So you have a script, a budget and a crew and you want to make a movie. That is awesome! Good for you. Unless you’ve gotten a green light from a major studio, odds are you’ll need to go hunting for locations and places to rent the furniture for your sets. Major studios have warehouses jammed with clothes and furniture that they use for their films. But for the rest of us, we need inspiration and ideas of where to go looking for the perfect set of furniture. Fortunately, I’ve complied a list of some great places to go hunting for the most common set-ups.
If you have a high-end party in your film, and you need men in tuxedos and the ladies in evening gowns, then this is a good place to begin your search for high-end furniture. From Ultra Modern and The Royal Collection to the Tiffani Collection and a nice outdoor party setting, Lux Lounge will fit your needs.
They are wise in having a “Call for Quotes” because in looking at this stuff, it’s really very nice and probably very expensive. However, if that is the scene you’re shooting, then you need either to be creative and make it appear exquisite (a good designer goes a long way here) or suck it up and pay. At least the money is on the screen, and it will look beautiful.
CORT Furniture Rentals
The nice thing about CORT is they offer Rental Packages. Some of their most popular include the Student Package, for those who need to shoot at a college in a student’s room, and a Military Package, furnishing your entire house for as little as $159/month for a 6-month lease. These are just two examples of how reasonable CORT can be. If you need to furnish an entire house on the cheap or dress your set with period-unspecific furniture (Victorian England or American West), CORT might be your answer.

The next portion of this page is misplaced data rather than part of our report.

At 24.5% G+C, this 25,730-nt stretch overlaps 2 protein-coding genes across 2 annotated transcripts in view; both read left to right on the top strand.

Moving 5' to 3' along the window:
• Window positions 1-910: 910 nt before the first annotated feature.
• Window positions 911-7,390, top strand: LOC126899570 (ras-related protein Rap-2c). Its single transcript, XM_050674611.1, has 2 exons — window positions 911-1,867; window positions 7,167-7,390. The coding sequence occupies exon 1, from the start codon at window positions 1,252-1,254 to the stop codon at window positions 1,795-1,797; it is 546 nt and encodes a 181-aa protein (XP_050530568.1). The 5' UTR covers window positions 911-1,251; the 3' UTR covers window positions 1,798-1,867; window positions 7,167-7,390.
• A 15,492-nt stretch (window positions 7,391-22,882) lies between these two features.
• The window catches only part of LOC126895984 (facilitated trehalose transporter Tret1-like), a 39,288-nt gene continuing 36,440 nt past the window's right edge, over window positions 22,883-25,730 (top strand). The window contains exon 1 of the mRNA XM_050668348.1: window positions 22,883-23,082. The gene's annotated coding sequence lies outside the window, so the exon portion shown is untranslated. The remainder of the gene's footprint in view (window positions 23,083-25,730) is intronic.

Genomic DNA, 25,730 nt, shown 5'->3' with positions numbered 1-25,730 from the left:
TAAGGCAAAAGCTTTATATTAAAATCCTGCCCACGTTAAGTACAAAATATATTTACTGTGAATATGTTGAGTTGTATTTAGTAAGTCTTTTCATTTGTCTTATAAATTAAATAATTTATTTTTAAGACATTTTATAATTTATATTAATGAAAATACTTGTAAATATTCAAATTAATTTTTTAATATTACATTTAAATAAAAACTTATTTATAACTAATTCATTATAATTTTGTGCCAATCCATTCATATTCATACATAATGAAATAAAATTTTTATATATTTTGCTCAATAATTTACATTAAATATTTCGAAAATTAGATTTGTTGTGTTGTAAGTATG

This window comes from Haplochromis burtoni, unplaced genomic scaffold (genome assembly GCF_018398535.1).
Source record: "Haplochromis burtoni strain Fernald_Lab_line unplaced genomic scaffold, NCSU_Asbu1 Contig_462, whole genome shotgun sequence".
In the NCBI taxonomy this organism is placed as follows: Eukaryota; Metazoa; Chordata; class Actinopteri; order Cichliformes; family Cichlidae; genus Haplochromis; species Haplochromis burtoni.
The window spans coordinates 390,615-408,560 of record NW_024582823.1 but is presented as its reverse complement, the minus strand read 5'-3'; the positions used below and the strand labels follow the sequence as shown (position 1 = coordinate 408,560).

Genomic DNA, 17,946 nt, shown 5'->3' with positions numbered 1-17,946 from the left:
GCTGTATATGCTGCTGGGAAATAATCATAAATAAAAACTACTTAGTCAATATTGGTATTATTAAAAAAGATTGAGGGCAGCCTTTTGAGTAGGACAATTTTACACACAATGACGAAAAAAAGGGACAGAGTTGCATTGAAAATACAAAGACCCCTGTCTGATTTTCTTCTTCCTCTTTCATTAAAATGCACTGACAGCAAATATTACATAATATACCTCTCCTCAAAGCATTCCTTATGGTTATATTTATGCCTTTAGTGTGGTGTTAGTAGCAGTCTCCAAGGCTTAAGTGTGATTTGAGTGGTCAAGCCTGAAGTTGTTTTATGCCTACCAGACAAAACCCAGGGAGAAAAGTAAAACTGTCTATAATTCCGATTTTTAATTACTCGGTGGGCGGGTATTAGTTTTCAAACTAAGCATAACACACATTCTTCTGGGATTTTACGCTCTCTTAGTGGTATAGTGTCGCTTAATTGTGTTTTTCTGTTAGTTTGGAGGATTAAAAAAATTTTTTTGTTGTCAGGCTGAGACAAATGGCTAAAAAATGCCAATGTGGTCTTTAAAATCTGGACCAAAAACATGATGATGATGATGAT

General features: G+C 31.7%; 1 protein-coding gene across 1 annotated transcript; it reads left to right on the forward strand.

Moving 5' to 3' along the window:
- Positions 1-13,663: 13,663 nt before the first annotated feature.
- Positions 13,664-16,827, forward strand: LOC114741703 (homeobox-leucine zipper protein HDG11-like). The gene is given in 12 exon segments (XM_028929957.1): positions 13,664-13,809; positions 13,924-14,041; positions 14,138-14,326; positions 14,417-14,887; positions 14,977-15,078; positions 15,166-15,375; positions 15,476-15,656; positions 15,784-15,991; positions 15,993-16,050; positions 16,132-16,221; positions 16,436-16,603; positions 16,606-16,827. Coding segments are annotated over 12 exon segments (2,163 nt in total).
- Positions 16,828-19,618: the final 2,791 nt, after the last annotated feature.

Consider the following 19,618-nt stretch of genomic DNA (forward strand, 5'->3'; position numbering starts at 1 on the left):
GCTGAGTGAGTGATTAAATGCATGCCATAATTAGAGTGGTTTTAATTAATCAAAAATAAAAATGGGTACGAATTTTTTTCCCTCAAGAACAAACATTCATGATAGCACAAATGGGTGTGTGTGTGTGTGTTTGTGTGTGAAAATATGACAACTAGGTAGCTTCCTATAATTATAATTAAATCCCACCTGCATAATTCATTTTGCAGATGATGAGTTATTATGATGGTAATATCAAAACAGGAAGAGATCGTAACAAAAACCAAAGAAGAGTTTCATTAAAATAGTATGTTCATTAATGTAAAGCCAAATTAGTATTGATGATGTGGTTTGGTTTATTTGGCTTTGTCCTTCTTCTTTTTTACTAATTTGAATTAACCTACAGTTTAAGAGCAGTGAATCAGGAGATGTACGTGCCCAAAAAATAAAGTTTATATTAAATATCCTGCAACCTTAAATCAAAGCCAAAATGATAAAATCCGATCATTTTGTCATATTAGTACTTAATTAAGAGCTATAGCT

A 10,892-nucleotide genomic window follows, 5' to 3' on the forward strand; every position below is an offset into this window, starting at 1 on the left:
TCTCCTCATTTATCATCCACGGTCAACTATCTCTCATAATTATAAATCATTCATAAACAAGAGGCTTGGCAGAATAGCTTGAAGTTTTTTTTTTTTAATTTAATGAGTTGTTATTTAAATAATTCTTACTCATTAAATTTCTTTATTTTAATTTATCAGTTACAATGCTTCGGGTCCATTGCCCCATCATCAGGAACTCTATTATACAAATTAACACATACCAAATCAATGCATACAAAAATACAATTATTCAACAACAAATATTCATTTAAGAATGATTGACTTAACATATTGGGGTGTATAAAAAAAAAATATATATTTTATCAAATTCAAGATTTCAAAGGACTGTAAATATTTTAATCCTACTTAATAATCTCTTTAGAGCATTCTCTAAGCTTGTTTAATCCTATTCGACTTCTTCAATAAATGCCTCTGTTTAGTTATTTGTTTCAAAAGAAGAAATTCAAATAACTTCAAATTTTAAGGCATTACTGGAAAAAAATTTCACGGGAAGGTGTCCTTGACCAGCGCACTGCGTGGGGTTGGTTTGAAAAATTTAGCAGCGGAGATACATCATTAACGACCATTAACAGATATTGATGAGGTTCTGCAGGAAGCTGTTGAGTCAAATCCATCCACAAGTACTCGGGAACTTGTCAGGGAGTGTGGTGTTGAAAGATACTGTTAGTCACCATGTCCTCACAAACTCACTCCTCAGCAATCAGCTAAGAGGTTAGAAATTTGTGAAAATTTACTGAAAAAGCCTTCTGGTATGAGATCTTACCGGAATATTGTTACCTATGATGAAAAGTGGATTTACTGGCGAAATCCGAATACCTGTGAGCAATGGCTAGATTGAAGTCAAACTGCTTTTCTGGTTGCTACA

Rent A Furnished House
Many first time filmmakers don’t know about this option, because it is usually very expensive. And it is often used by those studios I referred to earlier. But if you do some number crunching, renting a furnished house sometimes worth your while. In fact, there are many homes here in L.A. that are set up for this very reason. I once shot a commercial in South Pasadena in an entire huge home with a back yard. I remember hearing that the cost was about $4500/day. But this house accommodated 30-person crew along with 8-12 actors. So when you go this route, you have many rooms in which to set up, one or two to shoot and the rest for your crew to work and setup, like a place for everyone to eat together. If you have the budget, then this is something you should consider, as it simplifies the entire process and ultimately allows you to concentrate on filming.
The Krrb Classifieds App
For all styles of furniture rental, there really is no better place than Krrb. Time passes very pleasantly while shopping on the site, and there are literally hundreds of items for sale or rent. The best part about shopping on their app is the ability to converse with buyers and sellers, which means that all prices are “open for negotiation.” And that is great news for us because, if you are like me, you don’t have gobs of money to throw at a set.
Another great feature of Krrb.com is that they carry different styles – vintage, mid-century, modern, designer – you name it, they probably have it. Prices range from $50 for a Certified Vintage Bench all the way up to thousands for designer and vintage. The furniture you can choose from is either used or brand new, and the ability to shop from your phone will certainly get you thinking about furniture for your film set that you never thought of before.
Helping Hands Thrift
My most recent film took place in a used clothing store because my vision of the story took place in an extremely old store. The lead woman was hundreds of years old, not that it showed on film, so I went looking for the perfect location. Ultimately, I found a beautiful little shop called Helping Hands Thrift Shop on South Fairfax Avenue. It’s this amazing location that’s filled to the brim with old used furniture, clothes and knick-knacks.
Renting furniture is essential for any film production. If you want to create a realistic world that your story and characters live in, then it needs to look real. So be thoughtful and thorough when renting your furniture, and you – and your audience – will never know the difference.